Treatment of Exertional Compartment Syndrome

A period of rest may be attempted, as well as avoiding any activities that cause the symptoms. However, if the diagnosis of exercise-induced compartment syndrome is clear and the symptoms persist, surgery may be needed.

The surgery involves releasing (cutting) the tight fascia, called a fasciotomy. An incision is made over the affected area. Next, the surgeon cuts the tight tissue that surrounds the muscle. The major risk of this surgery is cutting the small nerves that provide sensation to the extremity. Usually, the surgeon can identify the nerves and avoid them, but it is still possible to damage the nerves.

A Word From Verywell

Exercise-induced compartment syndrome can be a frustrating problem. Without an easy test to diagnose this condition, many people struggle to find relief from their symptoms. Usually, relief can only come from one of two methods: modifying activities to prevent the muscles from having to work excessively, or a surgical procedure that allows more room for the muscles.

Modifying activities can be difficult for athletes who require high-intensity activity in order to compete at the highest levels of their sport. In these situations, surgical solutions are typically the most effective treatment. However, there are some recent breakthroughs in treatment through gait and running retraining that may also be effective.

Frequently Asked Questions

  • Which muscles are affected by exertional compartment syndrome?

    Any muscle can be affected by exertional compartment syndrome, but it most frequently affects the leg. Other muscles located in the arms, legs, and feet can also be affected. These muscle compartments are involved in repetitive movements, especially during sports or physical activities such as kayaking, rowing, swimming, or running.

  • Can you prevent exertional compartment syndrome?

    There are two ways to prevent exertional compartment syndrome: avoid or alter exercises that trigger pain and receive surgery. For example, if running on concrete causes symptoms to occur, running on other surfaces or performing low-impact exercises may help. Nonsurgical treatments such as anti-inflammatory medications, shoe inserts, and physical therapy are not always effective for preventing symptoms, but it may be worth mentioning these to your healthcare provider.

  • How do you test for exercise-induced compartment syndrome?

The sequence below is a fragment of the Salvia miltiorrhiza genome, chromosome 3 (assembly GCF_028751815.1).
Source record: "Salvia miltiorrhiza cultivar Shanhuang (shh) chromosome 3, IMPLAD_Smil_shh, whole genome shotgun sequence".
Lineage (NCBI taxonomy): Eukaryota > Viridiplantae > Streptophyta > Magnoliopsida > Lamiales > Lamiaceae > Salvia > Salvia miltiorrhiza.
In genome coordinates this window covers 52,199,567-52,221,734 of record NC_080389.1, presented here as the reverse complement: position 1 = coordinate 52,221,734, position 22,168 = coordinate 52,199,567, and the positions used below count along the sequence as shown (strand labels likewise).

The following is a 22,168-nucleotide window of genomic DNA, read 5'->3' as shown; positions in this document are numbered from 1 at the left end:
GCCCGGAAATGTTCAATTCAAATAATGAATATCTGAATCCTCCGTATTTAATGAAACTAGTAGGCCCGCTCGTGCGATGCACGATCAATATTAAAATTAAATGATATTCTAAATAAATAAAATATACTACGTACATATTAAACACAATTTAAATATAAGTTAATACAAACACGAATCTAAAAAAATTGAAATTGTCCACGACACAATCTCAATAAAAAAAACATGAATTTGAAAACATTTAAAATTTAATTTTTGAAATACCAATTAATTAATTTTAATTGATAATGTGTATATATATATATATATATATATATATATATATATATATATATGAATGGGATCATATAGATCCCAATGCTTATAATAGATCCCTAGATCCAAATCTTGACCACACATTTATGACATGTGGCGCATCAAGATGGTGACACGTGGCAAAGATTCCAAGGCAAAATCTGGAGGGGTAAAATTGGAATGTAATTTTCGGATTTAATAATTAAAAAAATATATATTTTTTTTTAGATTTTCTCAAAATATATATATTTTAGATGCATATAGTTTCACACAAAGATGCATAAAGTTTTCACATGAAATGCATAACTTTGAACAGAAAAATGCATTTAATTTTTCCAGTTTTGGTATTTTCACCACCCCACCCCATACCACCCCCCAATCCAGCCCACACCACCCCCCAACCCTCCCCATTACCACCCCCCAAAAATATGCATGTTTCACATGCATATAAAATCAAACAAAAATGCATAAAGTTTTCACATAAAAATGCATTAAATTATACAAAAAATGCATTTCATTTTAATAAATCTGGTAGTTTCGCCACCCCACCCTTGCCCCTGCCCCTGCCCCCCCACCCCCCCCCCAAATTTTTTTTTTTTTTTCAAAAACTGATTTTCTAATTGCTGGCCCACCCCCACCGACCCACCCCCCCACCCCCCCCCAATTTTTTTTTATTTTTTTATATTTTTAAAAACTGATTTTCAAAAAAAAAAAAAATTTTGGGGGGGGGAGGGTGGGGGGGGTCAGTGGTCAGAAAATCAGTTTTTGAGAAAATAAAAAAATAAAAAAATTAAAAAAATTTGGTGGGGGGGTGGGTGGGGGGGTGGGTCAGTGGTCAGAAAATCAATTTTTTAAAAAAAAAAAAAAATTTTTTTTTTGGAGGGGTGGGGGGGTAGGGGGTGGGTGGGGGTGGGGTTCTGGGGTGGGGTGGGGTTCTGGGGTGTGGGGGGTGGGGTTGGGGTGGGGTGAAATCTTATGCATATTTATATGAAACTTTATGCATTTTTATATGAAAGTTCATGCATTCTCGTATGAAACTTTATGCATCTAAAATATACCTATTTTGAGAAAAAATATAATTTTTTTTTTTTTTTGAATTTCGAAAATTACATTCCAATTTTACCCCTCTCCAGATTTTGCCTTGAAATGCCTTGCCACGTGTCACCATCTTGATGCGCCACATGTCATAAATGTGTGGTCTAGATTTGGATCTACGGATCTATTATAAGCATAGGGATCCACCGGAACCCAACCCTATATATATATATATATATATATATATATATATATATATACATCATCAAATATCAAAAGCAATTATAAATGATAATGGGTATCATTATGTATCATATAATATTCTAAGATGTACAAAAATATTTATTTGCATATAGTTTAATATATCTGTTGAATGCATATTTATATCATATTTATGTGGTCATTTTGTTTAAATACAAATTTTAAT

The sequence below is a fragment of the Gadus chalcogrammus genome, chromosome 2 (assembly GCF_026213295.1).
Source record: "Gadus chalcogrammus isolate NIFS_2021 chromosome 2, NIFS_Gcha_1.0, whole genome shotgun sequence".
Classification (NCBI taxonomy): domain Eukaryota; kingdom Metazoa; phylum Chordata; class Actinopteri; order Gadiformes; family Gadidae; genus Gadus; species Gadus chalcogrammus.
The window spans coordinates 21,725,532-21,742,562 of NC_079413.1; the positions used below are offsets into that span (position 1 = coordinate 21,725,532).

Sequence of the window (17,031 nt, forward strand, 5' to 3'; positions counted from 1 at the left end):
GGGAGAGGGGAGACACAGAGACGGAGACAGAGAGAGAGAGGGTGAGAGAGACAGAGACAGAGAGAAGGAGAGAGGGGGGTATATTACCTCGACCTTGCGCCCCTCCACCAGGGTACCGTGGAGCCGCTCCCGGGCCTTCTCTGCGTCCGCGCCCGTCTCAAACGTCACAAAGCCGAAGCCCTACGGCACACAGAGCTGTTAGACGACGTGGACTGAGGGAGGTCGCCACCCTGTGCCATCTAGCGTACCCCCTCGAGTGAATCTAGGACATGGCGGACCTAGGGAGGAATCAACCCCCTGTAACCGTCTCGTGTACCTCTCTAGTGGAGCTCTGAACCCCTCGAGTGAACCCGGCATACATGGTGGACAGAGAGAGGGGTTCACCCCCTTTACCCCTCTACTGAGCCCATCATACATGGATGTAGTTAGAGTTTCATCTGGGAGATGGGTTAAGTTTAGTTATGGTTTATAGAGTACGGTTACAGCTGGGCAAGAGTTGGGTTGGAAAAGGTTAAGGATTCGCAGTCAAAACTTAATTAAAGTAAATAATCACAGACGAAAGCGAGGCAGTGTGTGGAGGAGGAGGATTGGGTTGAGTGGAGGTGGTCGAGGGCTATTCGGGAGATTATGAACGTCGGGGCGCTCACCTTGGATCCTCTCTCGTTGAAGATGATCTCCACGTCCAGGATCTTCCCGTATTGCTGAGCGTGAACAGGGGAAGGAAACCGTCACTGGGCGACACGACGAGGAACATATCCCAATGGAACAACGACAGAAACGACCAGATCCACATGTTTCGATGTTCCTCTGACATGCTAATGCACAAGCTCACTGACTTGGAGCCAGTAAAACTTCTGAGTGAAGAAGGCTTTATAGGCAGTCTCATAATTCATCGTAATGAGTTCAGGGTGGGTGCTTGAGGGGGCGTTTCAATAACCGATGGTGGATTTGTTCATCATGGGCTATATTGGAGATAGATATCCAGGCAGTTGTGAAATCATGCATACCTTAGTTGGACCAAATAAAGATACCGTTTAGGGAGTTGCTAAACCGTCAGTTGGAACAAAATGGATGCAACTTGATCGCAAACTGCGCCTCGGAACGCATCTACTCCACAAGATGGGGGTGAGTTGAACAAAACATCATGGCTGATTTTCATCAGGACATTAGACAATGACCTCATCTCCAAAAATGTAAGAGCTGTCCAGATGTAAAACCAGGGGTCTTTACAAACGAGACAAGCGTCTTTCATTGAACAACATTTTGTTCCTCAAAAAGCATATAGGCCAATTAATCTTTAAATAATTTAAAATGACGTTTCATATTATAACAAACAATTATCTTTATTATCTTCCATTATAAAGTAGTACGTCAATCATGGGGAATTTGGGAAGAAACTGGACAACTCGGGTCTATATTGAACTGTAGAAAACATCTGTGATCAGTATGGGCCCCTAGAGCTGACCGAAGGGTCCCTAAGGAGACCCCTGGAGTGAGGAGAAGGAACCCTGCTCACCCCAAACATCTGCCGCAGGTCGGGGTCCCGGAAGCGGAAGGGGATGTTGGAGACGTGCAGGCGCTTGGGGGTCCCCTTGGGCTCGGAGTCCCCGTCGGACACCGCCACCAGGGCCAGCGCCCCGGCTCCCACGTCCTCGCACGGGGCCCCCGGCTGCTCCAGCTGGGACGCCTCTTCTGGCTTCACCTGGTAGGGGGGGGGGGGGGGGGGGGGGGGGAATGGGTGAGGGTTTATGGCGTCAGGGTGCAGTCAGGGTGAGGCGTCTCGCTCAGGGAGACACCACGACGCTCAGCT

You can test for exercise-induced compartment syndrome by visiting a doctor. They will perform a physical examination to rule out other possible causes; for example, the doctor may check for tendonitis by applying pressure to the tendons. They might also check compartment pressure before and after exercise to see first-hand how you are affected.

5 Sources
Verywell Health uses only high-quality sources, including peer-reviewed studies, to support the facts within our articles. Read our editorial process to learn more about how we fact-check and keep our content accurate, reliable, and trustworthy.
  1. Buerba RA, Fretes NF, Devana SK, Beck JJ. Chronic exertional compartment syndrome: current management strategies. Open Access J Sports Med. 2019;10:71–79. doi:10.2147/OAJSM.S168368

  2. Joyner MJ, Casey DP. Regulation of increased blood flow (hyperemia) to muscles during exercise: a hierarchy of competing physiological needsPhysiol Rev. 2015;95(2):549–601. doi:10.1152/physrev.00035.2013

  3. Chandwani D, Varacallo M. Exertional Compartment Syndrome. In: StatPearls [Internet]. Treasure Island (FL): StatPearls Publishing,

  4. Zimmermann WO, Hutchinson MR, Berg RVD, Hoencamp R, Backx FJG, Bakker EWP. Conservative treatment of anterior chronic exertional compartment syndrome in the military, with a mid-term follow-upBMJ Open Sport & Exercise Medicine. 2019;5(1). doi:10.1136/bmjsem-2019-000532

  5. American Academy of Orthopaedic Surgeons. OrthoInfo. Compartment Syndrome.

Additional Reading

By Jonathan Cluett, MD
Jonathan Cluett, MD, is board-certified in orthopedic surgery. He served as assistant team physician to Chivas USA (Major League Soccer) and the United States men's and women's national soccer teams.